Kathleen Peters Has Rivals from Left and Right

By: Jeff Henderson | Posted: March 3, 2014 3:55 AM
Kathleen Peters

Kathleen Peters

Things are getting tougher for Kathleen Peters as she runs to keep her Florida House seat after losing the Republican congressional primary to David Jolly last month.

Peters is facing threats from the left and the right and they’re growing more serious. Last week, attorney Scott Orsini, a Democrat, kicked off his campaign against Peters. Orsini has deep ties to the area and has been active in the community for years.

Democrats can do well in this Pinellas County district. After beating two other candidates in the Republican primary with 51 percent, Peters had a close call in 2012, taking 52 percent to win the open seat while Democrat Josh Shulman took 48 percent.

But Peters has other things to focus on besides November since she is not going to have an easy time in the Republican primary. Back in December, during Peters’ congressional campaign, Leo Govoni filed to run for the seat as a Republican. Govoni has an impressive background, leading Boston Asset Management in Clearwater and being active in the community.

In his first two months on the campaign trail, Govoni has shown himself to be a capable fundraiser. Back in December, Govoni raised $50,815 and spent only $116. Govoni did fine in January as well as he took in $20,250 and spent less than $4,450. With around $66,500 in the bank at the end of January, Govoni has built himself a healthy war chest.

Peters has been raising funds for a second term for more than a year now, though she understandably focused a good deal on bringing in money for her congressional campaign. But Govoni has more on hand than Peters does and raised more in two months than she had in an entire year. So far, Peters has raised less than $57,500 -- including $9,550 in the last two months -- and spent around $1,500 of that.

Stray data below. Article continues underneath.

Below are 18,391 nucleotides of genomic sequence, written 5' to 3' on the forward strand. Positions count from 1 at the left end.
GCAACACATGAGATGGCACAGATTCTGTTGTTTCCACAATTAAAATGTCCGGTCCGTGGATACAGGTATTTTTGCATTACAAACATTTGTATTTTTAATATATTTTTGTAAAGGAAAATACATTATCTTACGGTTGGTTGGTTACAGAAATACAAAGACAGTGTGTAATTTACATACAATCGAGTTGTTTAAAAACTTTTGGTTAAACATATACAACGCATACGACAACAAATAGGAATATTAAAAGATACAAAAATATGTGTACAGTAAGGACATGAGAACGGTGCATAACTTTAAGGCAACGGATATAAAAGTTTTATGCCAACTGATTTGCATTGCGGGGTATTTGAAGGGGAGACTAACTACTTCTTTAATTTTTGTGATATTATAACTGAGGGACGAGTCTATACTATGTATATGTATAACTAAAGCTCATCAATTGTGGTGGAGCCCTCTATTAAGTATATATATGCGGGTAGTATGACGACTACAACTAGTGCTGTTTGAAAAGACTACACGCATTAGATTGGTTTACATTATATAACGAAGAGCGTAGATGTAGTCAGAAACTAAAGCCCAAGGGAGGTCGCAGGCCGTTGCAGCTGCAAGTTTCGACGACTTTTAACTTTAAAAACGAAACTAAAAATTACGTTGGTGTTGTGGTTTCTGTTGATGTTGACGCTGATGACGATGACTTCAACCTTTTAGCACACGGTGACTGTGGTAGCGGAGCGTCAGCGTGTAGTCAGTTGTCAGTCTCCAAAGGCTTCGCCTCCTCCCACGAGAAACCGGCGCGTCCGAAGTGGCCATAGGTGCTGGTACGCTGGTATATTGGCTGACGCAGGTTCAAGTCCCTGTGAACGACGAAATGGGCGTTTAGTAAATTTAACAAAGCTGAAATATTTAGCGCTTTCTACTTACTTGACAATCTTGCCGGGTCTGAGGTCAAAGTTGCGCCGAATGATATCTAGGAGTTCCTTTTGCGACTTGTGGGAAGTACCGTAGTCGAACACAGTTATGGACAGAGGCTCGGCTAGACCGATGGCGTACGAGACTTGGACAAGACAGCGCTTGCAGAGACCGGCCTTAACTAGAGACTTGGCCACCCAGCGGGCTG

Because Jolly painted her as too liberal for many Republican voters and questioned her position on abortion, Peters might have problems bringing the GOP base back to her. In his first try for public office, Jolly won with 45 percent while Peters took 31 percent. Still, Peters has ties to the area, serving on the South Pasadena City Commission and served as mayor before she headed to Tallahassee in 2012.

While he’s only 27, Givoni has been pretty active in the community and he’s starting to win over some key Republicans. Last week, Tony DiMatteo, who has held leadership positions with the Pinellas County GOP, announced he was backing Govoni against Peters.

Randy Taylor is running as the Libertarian in the race and he has deep ties to the area, but he had less than $100 in the bank at the end of January. Still, if Libertarian Lucas Overby does well in the congressional contest, Taylor stands to benefit.

Peters has a challenger on her hands, to be sure. This is increasingly becoming one of the most intriguing legislative contests -- and certainly one of the most competitive legislative primaries -- in Florida.

Tallahassee political writer Jeff Henderson wrote this analysis piece exclusively for Sunshine State News.

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